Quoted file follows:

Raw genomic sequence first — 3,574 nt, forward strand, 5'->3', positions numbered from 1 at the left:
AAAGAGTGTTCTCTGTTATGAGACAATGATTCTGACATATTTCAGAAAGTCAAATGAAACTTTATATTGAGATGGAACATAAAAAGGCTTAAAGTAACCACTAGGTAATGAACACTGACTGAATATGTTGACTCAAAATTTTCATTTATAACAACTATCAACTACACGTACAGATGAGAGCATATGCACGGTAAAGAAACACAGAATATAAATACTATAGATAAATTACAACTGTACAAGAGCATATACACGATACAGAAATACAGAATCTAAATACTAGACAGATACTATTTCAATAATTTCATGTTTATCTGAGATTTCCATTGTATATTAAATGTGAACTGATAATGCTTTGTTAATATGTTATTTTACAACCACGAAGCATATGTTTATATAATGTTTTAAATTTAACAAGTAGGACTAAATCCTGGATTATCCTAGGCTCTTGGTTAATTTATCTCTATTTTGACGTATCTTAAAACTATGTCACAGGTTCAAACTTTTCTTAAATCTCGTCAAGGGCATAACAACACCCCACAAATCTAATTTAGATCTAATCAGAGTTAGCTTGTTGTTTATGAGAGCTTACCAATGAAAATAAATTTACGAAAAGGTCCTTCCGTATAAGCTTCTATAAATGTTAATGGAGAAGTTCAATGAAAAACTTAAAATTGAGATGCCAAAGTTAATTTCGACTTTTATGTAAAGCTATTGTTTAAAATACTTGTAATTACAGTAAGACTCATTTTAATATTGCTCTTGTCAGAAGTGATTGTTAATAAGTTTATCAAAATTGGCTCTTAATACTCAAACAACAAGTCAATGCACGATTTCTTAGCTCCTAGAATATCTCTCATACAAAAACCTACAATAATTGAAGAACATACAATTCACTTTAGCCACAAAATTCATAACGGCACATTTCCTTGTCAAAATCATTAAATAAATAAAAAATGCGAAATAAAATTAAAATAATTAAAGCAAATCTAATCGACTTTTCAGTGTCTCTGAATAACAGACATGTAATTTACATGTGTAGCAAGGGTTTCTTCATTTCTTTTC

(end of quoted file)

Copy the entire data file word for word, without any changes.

Raw genomic sequence first — 3,574 nt, forward strand, 5'->3', positions numbered from 1 at the left:
AAAGAGTGTTCTCTGTTATGAGACAATGATTCTGACATATTTCAGAAAGTCAAATGAAACTTTATATTGAGATGGAACATAAAAAGGCTTAAAGTAACCACTAGGTAATGAACACTGACTGAATATGTTGACTCAAAATTTTCATTTATAACAACTATCAACTACACGTACAGATGAGAGCATATGCACGGTAAAGAAACACAGAATATAAATACTATAGATAAATTACAACTGTACAAGAGCATATACACGATACAGAAATACAGAATCTAAATACTAGACAGATACTATTTCAATAATTTCATGTTTATCTGAGATTTCCATTGTATATTAAATGTGAACTGATAATGCTTTGTTAATATGTTATTTTACAACCACGAAGCATATGTTTATATAATGTTTTAAATTTAACAAGTAGGACTAAATCCTGGATTATCCTAGGCTCTTGGTTAATTTATCTCTATTTTGACGTATCTTAAAACTATGTCACAGGTTCAAACTTTTCTTAAATCTCGTCAAGGGCATAACAACACCCCACAAATCTAATTTAGATCTAATCAGAGTTAGCTTGTTGTTTATGAGAGCTTACCAATGAAAATAAATTTACGAAAAGGTCCTTCCGTATAAGCTTCTATAAATGTTAATGGAGAAGTTCAATGAAAAACTTAAAATTGAGATGCCAAAGTTAATTTCGACTTTTATGTAAAGCTATTGTTTAAAATACTTGTAATTACAGTAAGACTCATTTTAATATTGCTCTTGTCAGAAGTGATTGTTAATAAGTTTATCAAAATTGGCTCTTAATACTCAAACAACAAGTCAATGCACGATTTCTTAGCTCCTAGAATATCTCTCATACAAAAACCTACAATAATTGAAGAACATACAATTCACTTTAGCCACAAAATTCATAACGGCACATTTCCTTGTCAAAATCATTAAATAAATAAAAAATGCGAAATAAAATTAAAATAATTAAAGCAAATCTAATCGACTTTTCAGTGTCTCTGAATAACAGACATGTAATTTACATGTGTAGCAAGGGTTTCTTCATTTCTTTTC